Two million people in Western Australia are under stay-at-home orders because of a solitary transmission event out of the Perth’s hotel quarantine system. That a lockdown of so many people is probably the right and prudent response only highlights how ludicrous the hotel quarantine system is across the country.
Put aside for a moment the infuriating “mistakes” already made in other states that seem to have been repeated in Western Australia: no daily testing of quarantine staff, no high-grade personal protective equipment for staff, privately contracted part-time or casual security guards working second jobs to make up for their paltry pay, inadequate ventilation in the accommodation, lack of hand sanitiser and so on. There is a more fundamental problem.
Australia has eradicated community transmission of the virus several times. And the blindingly obvious reality (you need not be an epidemiologist or any other type of medical expert to understand this) is that the only path to a new outbreak comes through the quarantine system. Why, then, are those facilities located in the most densely populated parts of the country—right in the middle of our capital cities? It defies belief that 2 million people need to be locked down because of a single transmission. Those of us in Melbourne had to spend months in lockdown when the system failed us last year as well for the same reason: a solitary breach of the quarantine defences. Then Adelaide had a scare. In December and January, it was Sydney and Brisbane, after the virus escaped quarantine in those cities as well.
Lockdowns and mask mandates have worked in containing and then eradicating community transmission. Because of them, Australia has managed remarkably well, particularly when compared to the horrors unfolding in Britain, the United States, Europe, South Africa, Brazil and so on. But we have been incredibly lucky—if the federal government and the rabid anti-lockdown campaigners and business owners got their way, the virus would be running rampant in every state like it is in the rest of the world. Even now, Home Affairs Minister Peter Dutton and New South Wales Deputy Premier John Barilaro have criticised the Perth lockdown and border restrictions when they know that a more transmissible strain has escaped quarantine.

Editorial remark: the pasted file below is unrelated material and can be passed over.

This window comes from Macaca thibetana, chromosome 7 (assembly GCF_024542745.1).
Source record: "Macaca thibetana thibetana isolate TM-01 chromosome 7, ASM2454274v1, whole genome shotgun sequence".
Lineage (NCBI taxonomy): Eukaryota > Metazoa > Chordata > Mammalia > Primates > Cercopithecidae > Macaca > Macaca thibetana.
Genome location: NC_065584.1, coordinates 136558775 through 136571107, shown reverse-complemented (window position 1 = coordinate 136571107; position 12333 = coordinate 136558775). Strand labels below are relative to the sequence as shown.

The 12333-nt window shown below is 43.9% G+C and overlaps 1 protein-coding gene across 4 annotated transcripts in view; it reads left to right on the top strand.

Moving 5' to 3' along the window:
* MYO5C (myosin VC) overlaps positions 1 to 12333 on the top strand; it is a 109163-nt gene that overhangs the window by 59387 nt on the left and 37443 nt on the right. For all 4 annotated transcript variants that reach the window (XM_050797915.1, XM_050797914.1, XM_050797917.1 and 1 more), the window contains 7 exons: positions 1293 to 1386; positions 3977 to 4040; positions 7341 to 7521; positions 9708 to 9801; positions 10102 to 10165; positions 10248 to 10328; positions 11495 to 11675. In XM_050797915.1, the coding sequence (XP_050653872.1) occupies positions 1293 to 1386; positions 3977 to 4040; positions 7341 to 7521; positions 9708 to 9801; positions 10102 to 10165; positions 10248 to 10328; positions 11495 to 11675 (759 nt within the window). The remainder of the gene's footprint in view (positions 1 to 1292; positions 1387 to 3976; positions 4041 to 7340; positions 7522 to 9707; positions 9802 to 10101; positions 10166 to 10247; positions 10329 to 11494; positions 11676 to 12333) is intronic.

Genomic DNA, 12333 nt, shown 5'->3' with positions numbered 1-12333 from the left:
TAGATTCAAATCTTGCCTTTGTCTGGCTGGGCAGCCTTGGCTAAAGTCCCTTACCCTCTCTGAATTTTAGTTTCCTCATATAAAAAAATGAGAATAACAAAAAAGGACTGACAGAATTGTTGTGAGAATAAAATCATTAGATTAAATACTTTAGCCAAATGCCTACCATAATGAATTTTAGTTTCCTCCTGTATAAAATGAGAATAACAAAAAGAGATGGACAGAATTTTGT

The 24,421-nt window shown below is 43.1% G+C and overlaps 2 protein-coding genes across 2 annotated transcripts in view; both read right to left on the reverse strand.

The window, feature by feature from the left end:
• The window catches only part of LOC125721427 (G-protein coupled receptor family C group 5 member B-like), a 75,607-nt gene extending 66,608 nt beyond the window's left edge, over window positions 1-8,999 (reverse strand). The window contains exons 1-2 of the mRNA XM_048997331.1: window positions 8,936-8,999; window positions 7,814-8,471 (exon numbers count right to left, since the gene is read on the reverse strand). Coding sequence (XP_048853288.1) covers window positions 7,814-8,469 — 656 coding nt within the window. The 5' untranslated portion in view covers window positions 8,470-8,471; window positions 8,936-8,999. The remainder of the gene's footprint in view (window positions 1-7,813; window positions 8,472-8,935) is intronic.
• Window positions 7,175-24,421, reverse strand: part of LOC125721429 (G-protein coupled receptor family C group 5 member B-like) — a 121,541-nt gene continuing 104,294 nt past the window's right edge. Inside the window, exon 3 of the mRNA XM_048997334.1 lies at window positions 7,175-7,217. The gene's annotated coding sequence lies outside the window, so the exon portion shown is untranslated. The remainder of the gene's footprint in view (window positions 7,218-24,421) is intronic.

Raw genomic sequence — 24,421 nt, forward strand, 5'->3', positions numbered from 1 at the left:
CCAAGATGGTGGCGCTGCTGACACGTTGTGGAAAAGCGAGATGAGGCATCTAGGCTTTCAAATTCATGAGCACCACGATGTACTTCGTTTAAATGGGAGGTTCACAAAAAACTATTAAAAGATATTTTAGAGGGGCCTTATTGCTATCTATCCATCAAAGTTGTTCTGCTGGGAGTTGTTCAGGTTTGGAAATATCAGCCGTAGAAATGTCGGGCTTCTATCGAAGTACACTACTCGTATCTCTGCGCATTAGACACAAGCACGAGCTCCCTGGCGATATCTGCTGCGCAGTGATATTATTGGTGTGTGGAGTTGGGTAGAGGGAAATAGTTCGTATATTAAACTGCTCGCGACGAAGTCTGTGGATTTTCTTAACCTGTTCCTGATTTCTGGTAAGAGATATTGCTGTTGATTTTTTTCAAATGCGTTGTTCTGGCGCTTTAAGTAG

The “luck”, thus far, has been that most states are run by Labor governments that have stood up to the Liberals and the business push to keep the economy open. But the more outbreaks there are, the more pressure there will be to not lock down. With federal government support for the unemployed coming back to poverty levels, fewer people will be able to survive economically through future lockdowns, which will only add to the pressures. So stopping the quarantine breaches is paramount.
“I don’t think any system can ever guarantee that we won’t have transmission events”, New South Wales chief medical officer Kerry Chant said in December. If she is right—that, even in the best circumstances, with the best possible system, we should still expect the virus to “leak” from quarantine—then how can there be any justification for not building dedicated facilities away from major population centres? Places where, if there is a transmission event, it is already, in effect, contained?
The Australian government, like governments everywhere, is banking on a vaccine program to have the country back to relative normality by the end of the year. But there are signs that current vaccines will not be as effective, or effective at all, on some of the mutant strains of the coronavirus. The so-called South African strain, for example, is a worry. It will not be the last.
As the world is now fully aware, after a year of wall-to-wall media interviews with infectious disease experts, COVID-19 is neither the first, nor will it be the last, deadly infectious disease to emerge within the human population. Little is being done about the conditions that give rise to the viruses that cause such diseases.